Dies Irae Episode 7: We May As Well Just Go With It At This Point

Review:

One thing I have learned since I started blogging and trying to actively keep watching shows rather than dropping them at the first sign of disappointment in order to have consistency in my review schedule, is that some shows it is better to just switch off any kind of critical thought processes and just watch the pretty colours play out on screen. I probably would have enjoyed Hand Shakers far more if I had taken that approach.

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This week, Dies Irae brings us another incomprehensible mess of narrative. It isn’t that the overall story is that hard to get now. Basically over-powered nazi guy wants to use his full power and his magician friend is apparently helping set the stage for doing that. Everything else is either window dressing for that or just background noise in terms of the overall plot of this story. That might change if they do anything with any of those sub-plots that are kind of hanging in there, but at the moment, that’s about the sum total of things that are important.

Dies7c

What that means is that the majority of what we’ve seen so far is pretty much not important. And as it hasn’t really contributed anything of value to the main plot and hasn’t actually made us understand the characters any more, it is literally just filler until we get to the main event.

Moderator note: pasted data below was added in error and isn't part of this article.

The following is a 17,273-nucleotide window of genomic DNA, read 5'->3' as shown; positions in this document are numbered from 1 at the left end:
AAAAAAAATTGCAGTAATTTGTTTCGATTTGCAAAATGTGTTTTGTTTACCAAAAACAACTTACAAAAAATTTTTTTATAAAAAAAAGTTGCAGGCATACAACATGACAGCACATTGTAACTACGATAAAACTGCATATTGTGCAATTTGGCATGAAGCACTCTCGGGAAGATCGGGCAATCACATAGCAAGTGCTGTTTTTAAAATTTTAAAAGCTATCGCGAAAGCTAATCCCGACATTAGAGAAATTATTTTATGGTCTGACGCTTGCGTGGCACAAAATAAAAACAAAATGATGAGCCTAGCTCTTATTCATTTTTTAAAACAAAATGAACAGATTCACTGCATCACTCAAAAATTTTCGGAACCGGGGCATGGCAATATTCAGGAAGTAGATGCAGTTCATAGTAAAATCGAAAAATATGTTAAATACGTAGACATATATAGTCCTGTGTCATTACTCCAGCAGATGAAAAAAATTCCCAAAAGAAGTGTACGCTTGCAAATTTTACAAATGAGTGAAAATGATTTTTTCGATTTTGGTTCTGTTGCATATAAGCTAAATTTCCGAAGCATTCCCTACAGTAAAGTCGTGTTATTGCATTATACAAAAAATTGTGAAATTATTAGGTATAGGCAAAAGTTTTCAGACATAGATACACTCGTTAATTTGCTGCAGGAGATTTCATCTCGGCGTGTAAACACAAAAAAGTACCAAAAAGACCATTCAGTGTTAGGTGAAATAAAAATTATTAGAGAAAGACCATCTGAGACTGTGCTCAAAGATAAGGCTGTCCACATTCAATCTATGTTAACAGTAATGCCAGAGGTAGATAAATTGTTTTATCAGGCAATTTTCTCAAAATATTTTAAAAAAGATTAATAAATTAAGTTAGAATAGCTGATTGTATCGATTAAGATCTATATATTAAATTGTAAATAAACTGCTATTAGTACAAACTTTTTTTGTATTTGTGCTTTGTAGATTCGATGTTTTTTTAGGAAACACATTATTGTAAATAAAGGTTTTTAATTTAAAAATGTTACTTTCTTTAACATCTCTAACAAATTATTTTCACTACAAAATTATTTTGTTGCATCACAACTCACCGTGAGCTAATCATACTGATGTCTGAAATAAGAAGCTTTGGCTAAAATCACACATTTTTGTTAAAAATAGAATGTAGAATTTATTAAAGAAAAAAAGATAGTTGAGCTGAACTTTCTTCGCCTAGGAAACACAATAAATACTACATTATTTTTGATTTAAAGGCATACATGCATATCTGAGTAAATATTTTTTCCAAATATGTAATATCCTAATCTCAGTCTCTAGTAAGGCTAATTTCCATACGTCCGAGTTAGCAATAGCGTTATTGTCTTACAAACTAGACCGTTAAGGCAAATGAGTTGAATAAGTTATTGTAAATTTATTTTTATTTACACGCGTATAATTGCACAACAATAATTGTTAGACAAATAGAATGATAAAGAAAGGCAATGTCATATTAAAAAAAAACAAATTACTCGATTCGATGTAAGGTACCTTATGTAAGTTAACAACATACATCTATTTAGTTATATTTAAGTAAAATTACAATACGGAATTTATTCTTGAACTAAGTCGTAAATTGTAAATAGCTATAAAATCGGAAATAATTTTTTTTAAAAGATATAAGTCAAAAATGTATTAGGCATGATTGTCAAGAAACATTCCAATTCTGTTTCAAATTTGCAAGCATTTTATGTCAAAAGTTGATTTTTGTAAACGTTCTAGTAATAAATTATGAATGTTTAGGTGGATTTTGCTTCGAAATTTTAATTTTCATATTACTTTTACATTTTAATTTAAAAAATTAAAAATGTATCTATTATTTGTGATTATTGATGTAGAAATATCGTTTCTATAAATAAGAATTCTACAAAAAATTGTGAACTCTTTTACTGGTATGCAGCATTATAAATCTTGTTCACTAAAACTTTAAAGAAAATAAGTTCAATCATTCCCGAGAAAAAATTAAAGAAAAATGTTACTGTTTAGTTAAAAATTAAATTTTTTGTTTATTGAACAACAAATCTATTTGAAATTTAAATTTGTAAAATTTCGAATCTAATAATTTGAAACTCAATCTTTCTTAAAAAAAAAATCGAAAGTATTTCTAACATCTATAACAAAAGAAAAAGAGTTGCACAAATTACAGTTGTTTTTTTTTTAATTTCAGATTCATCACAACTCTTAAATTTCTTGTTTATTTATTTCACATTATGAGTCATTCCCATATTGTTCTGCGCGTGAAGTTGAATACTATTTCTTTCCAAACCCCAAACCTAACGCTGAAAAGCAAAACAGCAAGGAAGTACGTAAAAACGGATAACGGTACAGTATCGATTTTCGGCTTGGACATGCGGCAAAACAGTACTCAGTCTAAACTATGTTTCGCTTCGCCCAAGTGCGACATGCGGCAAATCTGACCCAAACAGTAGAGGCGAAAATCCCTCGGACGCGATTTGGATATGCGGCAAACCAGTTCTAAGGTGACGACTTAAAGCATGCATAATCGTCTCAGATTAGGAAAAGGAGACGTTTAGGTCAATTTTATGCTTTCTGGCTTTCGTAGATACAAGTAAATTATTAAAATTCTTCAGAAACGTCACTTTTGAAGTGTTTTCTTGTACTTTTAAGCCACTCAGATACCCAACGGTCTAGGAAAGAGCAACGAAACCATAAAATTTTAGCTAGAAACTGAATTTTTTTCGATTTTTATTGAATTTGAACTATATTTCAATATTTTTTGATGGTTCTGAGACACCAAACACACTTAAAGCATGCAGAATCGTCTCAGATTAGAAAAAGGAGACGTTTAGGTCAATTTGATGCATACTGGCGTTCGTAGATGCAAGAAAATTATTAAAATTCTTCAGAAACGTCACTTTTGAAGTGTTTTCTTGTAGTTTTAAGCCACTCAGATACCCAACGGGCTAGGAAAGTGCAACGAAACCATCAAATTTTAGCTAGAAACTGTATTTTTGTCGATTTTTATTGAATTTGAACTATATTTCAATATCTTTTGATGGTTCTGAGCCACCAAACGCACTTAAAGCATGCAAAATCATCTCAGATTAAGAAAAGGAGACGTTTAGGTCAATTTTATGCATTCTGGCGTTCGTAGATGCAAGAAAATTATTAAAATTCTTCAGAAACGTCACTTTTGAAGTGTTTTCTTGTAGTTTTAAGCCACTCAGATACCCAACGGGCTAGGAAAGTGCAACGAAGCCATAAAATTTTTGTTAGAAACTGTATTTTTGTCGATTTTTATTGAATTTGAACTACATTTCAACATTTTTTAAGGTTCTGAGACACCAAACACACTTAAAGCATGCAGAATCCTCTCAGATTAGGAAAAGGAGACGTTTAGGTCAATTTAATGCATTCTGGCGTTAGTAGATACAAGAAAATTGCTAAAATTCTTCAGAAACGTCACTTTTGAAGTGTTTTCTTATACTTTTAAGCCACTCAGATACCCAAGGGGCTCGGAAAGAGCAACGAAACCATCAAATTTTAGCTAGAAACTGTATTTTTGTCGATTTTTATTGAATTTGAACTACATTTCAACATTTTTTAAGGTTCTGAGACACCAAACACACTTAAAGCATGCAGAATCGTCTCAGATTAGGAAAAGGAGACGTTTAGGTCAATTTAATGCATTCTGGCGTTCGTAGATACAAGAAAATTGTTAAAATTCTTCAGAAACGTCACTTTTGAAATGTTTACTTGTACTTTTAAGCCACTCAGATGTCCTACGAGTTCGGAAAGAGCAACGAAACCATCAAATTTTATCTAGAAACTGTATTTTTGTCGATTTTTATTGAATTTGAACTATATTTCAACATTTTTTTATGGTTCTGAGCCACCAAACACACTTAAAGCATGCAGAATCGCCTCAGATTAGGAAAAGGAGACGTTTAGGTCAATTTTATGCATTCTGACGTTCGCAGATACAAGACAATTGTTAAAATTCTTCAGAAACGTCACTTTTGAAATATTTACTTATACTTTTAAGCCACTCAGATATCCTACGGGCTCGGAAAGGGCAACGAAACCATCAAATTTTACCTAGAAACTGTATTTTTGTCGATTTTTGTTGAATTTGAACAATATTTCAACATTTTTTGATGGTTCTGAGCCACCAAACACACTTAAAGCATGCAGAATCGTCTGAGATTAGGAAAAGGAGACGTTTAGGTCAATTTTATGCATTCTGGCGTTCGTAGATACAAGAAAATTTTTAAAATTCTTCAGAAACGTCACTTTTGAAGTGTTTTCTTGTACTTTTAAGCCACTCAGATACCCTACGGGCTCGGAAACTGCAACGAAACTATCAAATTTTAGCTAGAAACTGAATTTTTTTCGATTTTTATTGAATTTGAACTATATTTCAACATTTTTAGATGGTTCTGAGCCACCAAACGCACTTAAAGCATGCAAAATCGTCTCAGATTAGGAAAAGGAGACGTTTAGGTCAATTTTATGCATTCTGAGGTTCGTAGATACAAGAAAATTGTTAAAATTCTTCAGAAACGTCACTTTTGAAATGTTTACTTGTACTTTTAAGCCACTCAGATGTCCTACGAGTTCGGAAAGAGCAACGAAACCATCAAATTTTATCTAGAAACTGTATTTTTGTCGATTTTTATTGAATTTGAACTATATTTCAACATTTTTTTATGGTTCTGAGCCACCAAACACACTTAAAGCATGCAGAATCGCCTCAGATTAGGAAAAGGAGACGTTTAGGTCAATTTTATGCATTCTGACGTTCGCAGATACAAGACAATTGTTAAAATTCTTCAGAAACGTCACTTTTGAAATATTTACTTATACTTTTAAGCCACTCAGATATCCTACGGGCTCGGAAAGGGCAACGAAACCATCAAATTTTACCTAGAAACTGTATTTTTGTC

Dies7d

And, if you read my feature last week, you’ll notice I asked people to be nice to villains because we question their motives too much. Well, here’s a case where the character should question his own motive. Everything that is happening is essentially happening because he’s bored and the world hasn’t offered him a big enough challenge.  Of course, I wouldn’t be so critical of the villains except that this is one of those rare shows where we started by seeing the villains and realistically they have significantly more presence than our potential hero has, so while his motive is boringly shallow to non-existent as well, I kind of don’t care but with the villains driving the plot I’d at least like them to have a reason other than emotional joy-ride.

But whatever. This episode goes from a weird dance sequence, to Fuji being chained up for about a minute until he is let loose. To another random conversation with the priest guy. Before he gets introduced to round table and holographic nazi guy to have yet another weird conversation. Then we get to see magic bad guy and nazi bad guy laughing evil bad guy laughs as the episode ends. You know what, don’t think about it.


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Thanks,

Karandi James.

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